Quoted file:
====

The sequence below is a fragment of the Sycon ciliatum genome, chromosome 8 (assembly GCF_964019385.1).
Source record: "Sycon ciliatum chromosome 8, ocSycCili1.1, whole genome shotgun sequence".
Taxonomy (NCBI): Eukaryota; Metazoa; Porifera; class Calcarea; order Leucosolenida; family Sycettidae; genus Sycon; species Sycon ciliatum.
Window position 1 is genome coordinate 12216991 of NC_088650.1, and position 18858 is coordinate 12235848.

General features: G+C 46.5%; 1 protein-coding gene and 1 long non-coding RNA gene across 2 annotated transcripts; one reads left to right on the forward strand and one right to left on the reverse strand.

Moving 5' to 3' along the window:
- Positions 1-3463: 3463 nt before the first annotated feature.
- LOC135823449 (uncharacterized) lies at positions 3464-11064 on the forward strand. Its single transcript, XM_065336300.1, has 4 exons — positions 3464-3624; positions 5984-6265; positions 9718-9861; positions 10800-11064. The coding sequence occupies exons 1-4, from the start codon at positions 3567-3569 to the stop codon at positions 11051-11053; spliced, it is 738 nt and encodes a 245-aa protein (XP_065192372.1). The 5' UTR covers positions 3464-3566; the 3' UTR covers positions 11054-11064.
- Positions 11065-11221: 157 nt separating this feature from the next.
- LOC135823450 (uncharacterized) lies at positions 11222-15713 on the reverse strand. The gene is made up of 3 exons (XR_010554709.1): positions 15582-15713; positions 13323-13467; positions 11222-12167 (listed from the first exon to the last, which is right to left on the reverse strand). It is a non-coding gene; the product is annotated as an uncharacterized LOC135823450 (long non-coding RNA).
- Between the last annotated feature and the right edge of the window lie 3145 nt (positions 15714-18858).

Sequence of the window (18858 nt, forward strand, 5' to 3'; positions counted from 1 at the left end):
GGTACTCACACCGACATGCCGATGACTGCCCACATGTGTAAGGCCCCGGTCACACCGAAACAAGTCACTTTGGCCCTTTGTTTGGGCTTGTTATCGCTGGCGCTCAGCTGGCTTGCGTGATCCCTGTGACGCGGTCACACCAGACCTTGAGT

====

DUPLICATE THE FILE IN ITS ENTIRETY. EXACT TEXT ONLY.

The sequence below is a fragment of the Sycon ciliatum genome, chromosome 8 (assembly GCF_964019385.1).
Source record: "Sycon ciliatum chromosome 8, ocSycCili1.1, whole genome shotgun sequence".
Taxonomy (NCBI): Eukaryota; Metazoa; Porifera; class Calcarea; order Leucosolenida; family Sycettidae; genus Sycon; species Sycon ciliatum.
Window position 1 is genome coordinate 12216991 of NC_088650.1, and position 18858 is coordinate 12235848.

General features: G+C 46.5%; 1 protein-coding gene and 1 long non-coding RNA gene across 2 annotated transcripts; one reads left to right on the forward strand and one right to left on the reverse strand.

Moving 5' to 3' along the window:
- Positions 1-3463: 3463 nt before the first annotated feature.
- LOC135823449 (uncharacterized) lies at positions 3464-11064 on the forward strand. Its single transcript, XM_065336300.1, has 4 exons — positions 3464-3624; positions 5984-6265; positions 9718-9861; positions 10800-11064. The coding sequence occupies exons 1-4, from the start codon at positions 3567-3569 to the stop codon at positions 11051-11053; spliced, it is 738 nt and encodes a 245-aa protein (XP_065192372.1). The 5' UTR covers positions 3464-3566; the 3' UTR covers positions 11054-11064.
- Positions 11065-11221: 157 nt separating this feature from the next.
- LOC135823450 (uncharacterized) lies at positions 11222-15713 on the reverse strand. The gene is made up of 3 exons (XR_010554709.1): positions 15582-15713; positions 13323-13467; positions 11222-12167 (listed from the first exon to the last, which is right to left on the reverse strand). It is a non-coding gene; the product is annotated as an uncharacterized LOC135823450 (long non-coding RNA).
- Between the last annotated feature and the right edge of the window lie 3145 nt (positions 15714-18858).

Sequence of the window (18858 nt, forward strand, 5' to 3'; positions counted from 1 at the left end):
GGTACTCACACCGACATGCCGATGACTGCCCACATGTGTAAGGCCCCGGTCACACCGAAACAAGTCACTTTGGCCCTTTGTTTGGGCTTGTTATCGCTGGCGCTCAGCTGGCTTGCGTGATCCCTGTGACGCGGTCACACCAGACCTTGAGT